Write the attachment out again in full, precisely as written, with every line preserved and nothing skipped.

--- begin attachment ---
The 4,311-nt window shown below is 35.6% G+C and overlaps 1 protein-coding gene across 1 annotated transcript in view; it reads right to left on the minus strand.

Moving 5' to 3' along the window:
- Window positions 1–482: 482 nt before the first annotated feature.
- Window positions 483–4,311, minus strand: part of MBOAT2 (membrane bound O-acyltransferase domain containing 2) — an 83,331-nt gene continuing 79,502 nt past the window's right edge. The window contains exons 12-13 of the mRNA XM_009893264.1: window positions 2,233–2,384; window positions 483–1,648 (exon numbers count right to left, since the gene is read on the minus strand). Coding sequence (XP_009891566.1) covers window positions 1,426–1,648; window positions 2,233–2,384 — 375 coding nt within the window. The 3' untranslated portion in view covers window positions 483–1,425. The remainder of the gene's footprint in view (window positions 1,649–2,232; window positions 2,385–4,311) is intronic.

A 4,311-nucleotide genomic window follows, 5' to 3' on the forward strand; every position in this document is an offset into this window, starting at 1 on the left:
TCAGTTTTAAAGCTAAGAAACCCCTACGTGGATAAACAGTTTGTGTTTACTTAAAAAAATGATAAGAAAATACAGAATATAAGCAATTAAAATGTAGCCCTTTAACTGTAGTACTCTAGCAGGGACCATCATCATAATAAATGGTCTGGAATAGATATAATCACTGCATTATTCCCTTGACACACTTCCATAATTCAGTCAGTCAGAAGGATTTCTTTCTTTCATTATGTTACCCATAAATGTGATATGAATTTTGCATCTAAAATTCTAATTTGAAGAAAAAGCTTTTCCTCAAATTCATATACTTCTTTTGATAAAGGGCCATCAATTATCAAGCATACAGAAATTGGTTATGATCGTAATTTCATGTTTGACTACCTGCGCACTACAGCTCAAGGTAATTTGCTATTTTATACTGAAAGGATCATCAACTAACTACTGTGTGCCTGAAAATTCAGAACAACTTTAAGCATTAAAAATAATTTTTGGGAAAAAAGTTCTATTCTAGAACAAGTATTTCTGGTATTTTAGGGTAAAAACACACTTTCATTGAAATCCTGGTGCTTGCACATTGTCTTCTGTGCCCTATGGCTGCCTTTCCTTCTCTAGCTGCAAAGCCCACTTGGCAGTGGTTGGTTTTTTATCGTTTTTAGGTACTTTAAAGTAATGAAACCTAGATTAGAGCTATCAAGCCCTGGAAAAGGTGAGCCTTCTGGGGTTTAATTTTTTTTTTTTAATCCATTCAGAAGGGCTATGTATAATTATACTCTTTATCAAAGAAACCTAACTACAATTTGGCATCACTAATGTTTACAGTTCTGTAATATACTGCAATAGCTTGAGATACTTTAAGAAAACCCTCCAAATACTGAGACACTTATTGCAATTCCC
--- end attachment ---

The 4,311-nt window shown below is 35.6% G+C and overlaps 1 protein-coding gene across 1 annotated transcript in view; it reads right to left on the minus strand.

Moving 5' to 3' along the window:
- Window positions 1–482: 482 nt before the first annotated feature.
- Window positions 483–4,311, minus strand: part of MBOAT2 (membrane bound O-acyltransferase domain containing 2) — an 83,331-nt gene continuing 79,502 nt past the window's right edge. The window contains exons 12-13 of the mRNA XM_009893264.1: window positions 2,233–2,384; window positions 483–1,648 (exon numbers count right to left, since the gene is read on the minus strand). Coding sequence (XP_009891566.1) covers window positions 1,426–1,648; window positions 2,233–2,384 — 375 coding nt within the window. The 3' untranslated portion in view covers window positions 483–1,425. The remainder of the gene's footprint in view (window positions 1,649–2,232; window positions 2,385–4,311) is intronic.

A 4,311-nucleotide genomic window follows, 5' to 3' on the forward strand; every position in this document is an offset into this window, starting at 1 on the left:
TCAGTTTTAAAGCTAAGAAACCCCTACGTGGATAAACAGTTTGTGTTTACTTAAAAAAATGATAAGAAAATACAGAATATAAGCAATTAAAATGTAGCCCTTTAACTGTAGTACTCTAGCAGGGACCATCATCATAATAAATGGTCTGGAATAGATATAATCACTGCATTATTCCCTTGACACACTTCCATAATTCAGTCAGTCAGAAGGATTTCTTTCTTTCATTATGTTACCCATAAATGTGATATGAATTTTGCATCTAAAATTCTAATTTGAAGAAAAAGCTTTTCCTCAAATTCATATACTTCTTTTGATAAAGGGCCATCAATTATCAAGCATACAGAAATTGGTTATGATCGTAATTTCATGTTTGACTACCTGCGCACTACAGCTCAAGGTAATTTGCTATTTTATACTGAAAGGATCATCAACTAACTACTGTGTGCCTGAAAATTCAGAACAACTTTAAGCATTAAAAATAATTTTTGGGAAAAAAGTTCTATTCTAGAACAAGTATTTCTGGTATTTTAGGGTAAAAACACACTTTCATTGAAATCCTGGTGCTTGCACATTGTCTTCTGTGCCCTATGGCTGCCTTTCCTTCTCTAGCTGCAAAGCCCACTTGGCAGTGGTTGGTTTTTTATCGTTTTTAGGTACTTTAAAGTAATGAAACCTAGATTAGAGCTATCAAGCCCTGGAAAAGGTGAGCCTTCTGGGGTTTAATTTTTTTTTTTTAATCCATTCAGAAGGGCTATGTATAATTATACTCTTTATCAAAGAAACCTAACTACAATTTGGCATCACTAATGTTTACAGTTCTGTAATATACTGCAATAGCTTGAGATACTTTAAGAAAACCCTCCAAATACTGAGACACTTATTGCAATTCCC